My sister, Marianne Pugh Jackson, is in the final stages of cancer. As a family of faith we still believe in miracles but also realize that this may very well be the time God chooses to call her home.
Like many other families of Christian faith who are dealing with similar grief and anxiety for a loved one, you become acutely aware of God’s grace being revealed through others. You can’t help but become humble and grateful for the love and acts of kindness shown by your church, family, friends, co-workers, community, medical personnel and even strangers. It’s a gift so great that it penetrates your darkness and you feel uplifted and stronger because of it.
About a month ago, my niece Amanda, who had been sitting by her mother’s bedside day and night at Duke University Hospital, was taking detailed notes from the doctors, encouraging her mother and father to be strong, to fight this terrible foe that had intruded into their lives, and not to give up hope. But this particular day the burden of her mother’s illness became so overwhelming that she went to the hospital cafeteria, retreated to a far corner and began to sob uncontrollably.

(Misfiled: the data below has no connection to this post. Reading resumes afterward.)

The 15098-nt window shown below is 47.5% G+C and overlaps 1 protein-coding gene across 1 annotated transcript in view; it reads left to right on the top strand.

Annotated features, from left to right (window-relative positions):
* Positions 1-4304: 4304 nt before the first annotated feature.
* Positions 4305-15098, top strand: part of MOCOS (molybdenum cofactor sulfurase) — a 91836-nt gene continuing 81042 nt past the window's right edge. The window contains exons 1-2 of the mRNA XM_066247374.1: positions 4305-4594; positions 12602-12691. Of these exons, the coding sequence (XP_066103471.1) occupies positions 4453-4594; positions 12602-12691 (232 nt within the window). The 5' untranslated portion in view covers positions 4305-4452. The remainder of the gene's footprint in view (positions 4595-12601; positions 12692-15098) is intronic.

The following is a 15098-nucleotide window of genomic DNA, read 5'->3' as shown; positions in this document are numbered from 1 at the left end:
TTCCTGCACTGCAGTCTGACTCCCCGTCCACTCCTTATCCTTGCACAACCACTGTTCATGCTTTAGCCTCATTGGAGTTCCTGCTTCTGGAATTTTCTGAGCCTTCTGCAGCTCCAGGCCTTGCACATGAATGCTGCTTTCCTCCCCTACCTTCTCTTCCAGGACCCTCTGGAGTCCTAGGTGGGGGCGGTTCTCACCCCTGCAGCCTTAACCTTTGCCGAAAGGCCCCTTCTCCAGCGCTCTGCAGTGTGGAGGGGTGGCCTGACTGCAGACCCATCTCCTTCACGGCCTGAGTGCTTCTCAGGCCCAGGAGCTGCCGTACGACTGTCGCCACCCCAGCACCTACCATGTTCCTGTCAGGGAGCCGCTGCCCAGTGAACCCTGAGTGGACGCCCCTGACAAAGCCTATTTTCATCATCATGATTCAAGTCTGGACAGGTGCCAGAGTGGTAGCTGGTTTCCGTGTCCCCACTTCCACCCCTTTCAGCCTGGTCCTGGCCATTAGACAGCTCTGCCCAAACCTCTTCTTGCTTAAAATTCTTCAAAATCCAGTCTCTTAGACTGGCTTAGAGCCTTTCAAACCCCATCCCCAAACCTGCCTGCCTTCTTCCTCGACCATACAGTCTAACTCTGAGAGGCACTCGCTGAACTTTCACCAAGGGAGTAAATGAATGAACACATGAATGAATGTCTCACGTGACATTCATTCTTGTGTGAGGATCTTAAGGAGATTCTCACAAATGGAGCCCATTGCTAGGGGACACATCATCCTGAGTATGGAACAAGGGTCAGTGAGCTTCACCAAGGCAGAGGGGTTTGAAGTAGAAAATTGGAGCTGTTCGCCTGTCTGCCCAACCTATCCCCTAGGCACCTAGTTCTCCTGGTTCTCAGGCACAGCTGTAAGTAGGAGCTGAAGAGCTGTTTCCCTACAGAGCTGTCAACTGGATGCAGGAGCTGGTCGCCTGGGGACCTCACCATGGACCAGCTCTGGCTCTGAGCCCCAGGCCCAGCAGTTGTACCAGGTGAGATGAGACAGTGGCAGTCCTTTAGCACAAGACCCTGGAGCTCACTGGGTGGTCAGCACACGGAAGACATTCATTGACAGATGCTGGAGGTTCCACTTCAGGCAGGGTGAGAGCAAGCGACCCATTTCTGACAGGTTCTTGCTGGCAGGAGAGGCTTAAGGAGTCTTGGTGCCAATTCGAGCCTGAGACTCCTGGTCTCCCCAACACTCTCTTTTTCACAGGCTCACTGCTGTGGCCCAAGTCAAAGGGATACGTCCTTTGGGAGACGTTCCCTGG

A complete stranger, a young woman came over, put her arm around Amanda’s shoulder and said, “You don’t know me but I work at Chick-fil-A and I am so sorry for your suffering.” Amanda was touched by the woman’s kindness and began to pour out her heart. The lady then reached in her pocket, pulled out a small cross, and handed it to Amanda. She told her that she would be praying for her and her family.
Sometimes being a Christian takes courage to reach out to others, not knowing how you will be received. This beautiful stranger answered God’s call and did a wonderful job.
There is an angel at work in Durham, and with all the flak that Chick-fil-A has received this past year, I felt this was a story that needed to be told.